“That’s what a kiss is like, he thought, no matter how brief: It’s a tiny, magical story, and a miraculous interruption of the mundane.”
Speaking of world-building, reading Taylor’s writing was like a dream. In my opinion it never really turned into purple prose, as the lush descriptions never got too carried away. There was just so much density that it felt like it bogged down the plot. But looking back now, I actually appreciate these vivid descriptions because they just add to the overall world. That’s a lot to say, considering I’m a reader who usually goes for action and plot more than description and lyrical writing. But in Strange the Dreamer, Taylor integrates both of these aspects to create a powerful, spell-binding story that’ll satisfy readers, whether they have a preferred style of writing or not.
Some things I wasn’t a fan of include the other Mesarthim that Sarai lives with. Although they all had great characterizations, I didn’t really like reading their little backstories and mini-plots. The only one I was interested in was the antagonist who was really intense and although a bit one-dimensional, just scary enough with effective threats that made me like her (and be worried at the same time). There was a romantic sub-plot that made me low-key uncomfortable because seriously, I’m not here for that. I’m guessing these characters will be more important in the sequel of this duology so I put up with their passages. But to be quite honest, I’m here for Lazlo and his adventure, through and through.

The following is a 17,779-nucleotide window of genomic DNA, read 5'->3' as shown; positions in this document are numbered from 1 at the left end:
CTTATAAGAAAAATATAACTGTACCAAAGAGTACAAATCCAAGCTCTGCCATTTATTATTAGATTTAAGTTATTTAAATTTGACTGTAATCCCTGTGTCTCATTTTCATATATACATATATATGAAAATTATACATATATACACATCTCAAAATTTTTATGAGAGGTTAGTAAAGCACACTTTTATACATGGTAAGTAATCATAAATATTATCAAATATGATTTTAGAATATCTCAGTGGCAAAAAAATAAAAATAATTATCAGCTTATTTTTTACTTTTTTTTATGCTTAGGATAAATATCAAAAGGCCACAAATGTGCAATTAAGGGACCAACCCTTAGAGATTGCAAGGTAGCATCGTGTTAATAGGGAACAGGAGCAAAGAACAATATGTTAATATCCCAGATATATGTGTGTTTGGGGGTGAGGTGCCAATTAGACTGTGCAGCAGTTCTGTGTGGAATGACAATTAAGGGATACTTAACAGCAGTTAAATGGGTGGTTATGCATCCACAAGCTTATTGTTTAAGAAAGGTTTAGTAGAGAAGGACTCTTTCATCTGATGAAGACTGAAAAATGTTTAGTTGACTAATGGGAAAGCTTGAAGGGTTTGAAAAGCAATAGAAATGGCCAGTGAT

Taylor’s writing, the incredible world and backstory, and Lazlo Strange’s soft characterization swept me off my feet in Strange the Dreamer. I really adored the way Taylor chose to write this story, as slow as it is. I’m glad I picked it up despite my reservations, and I’m eagerly anticipating the sequel – especially with that cliffhanger of an ending. I think most fantasy readers would really appreciate this story, if they can get past the slow beginning. (Patience is key!) Fans of Taylor’s first trilogy will also love this book, and generally any reader looking for a fantastical world to escape in.
Thank you The Novl for the review copy!